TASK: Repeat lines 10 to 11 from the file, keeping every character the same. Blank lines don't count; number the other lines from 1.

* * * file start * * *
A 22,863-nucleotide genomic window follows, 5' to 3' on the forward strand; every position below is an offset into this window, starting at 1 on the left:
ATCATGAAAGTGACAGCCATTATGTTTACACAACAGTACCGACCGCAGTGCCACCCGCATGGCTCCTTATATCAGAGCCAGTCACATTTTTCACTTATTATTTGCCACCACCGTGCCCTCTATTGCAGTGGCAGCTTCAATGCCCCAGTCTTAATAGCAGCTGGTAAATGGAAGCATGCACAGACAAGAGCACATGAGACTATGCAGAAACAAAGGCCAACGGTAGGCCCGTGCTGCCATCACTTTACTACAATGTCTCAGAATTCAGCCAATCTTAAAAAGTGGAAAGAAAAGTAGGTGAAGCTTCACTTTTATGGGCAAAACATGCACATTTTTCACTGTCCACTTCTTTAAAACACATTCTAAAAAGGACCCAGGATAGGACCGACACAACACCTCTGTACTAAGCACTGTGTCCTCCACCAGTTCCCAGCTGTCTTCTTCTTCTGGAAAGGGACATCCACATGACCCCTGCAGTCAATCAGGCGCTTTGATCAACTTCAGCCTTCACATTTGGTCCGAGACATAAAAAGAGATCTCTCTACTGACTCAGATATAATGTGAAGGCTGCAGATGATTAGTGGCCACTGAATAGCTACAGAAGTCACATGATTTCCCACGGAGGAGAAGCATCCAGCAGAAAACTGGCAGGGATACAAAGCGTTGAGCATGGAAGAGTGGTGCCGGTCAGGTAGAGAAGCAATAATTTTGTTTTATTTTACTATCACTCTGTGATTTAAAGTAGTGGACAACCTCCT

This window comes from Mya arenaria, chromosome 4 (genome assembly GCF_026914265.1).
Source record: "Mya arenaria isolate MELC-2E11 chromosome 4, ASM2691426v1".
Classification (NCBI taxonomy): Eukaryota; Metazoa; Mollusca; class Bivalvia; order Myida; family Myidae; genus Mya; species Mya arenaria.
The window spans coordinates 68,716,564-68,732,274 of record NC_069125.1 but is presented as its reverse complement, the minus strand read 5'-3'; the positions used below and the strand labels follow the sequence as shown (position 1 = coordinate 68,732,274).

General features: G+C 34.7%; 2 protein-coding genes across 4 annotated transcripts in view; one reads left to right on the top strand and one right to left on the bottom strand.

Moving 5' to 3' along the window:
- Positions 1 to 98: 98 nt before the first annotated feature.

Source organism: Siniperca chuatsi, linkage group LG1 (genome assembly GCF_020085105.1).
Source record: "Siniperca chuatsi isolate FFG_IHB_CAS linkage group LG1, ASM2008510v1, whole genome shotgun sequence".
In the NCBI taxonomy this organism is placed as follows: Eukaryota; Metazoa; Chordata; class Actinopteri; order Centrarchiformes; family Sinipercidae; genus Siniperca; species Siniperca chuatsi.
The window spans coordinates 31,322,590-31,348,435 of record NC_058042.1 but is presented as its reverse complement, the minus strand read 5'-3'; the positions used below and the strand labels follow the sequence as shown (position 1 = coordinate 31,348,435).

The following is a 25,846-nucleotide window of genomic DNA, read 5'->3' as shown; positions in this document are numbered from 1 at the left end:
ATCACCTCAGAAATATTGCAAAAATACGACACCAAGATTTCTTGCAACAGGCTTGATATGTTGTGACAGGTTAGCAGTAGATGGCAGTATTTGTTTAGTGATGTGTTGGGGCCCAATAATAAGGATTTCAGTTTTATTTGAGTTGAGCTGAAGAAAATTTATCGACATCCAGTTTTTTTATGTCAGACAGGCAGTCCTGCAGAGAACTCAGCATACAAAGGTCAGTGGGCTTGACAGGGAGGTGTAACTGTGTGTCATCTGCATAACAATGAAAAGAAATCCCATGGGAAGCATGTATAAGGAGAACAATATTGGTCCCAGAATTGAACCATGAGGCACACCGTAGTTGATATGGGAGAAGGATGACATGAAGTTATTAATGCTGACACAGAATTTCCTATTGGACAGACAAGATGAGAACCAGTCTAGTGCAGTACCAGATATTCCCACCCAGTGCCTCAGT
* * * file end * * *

Source organism: Siniperca chuatsi, linkage group LG1 (genome assembly GCF_020085105.1).
Source record: "Siniperca chuatsi isolate FFG_IHB_CAS linkage group LG1, ASM2008510v1, whole genome shotgun sequence".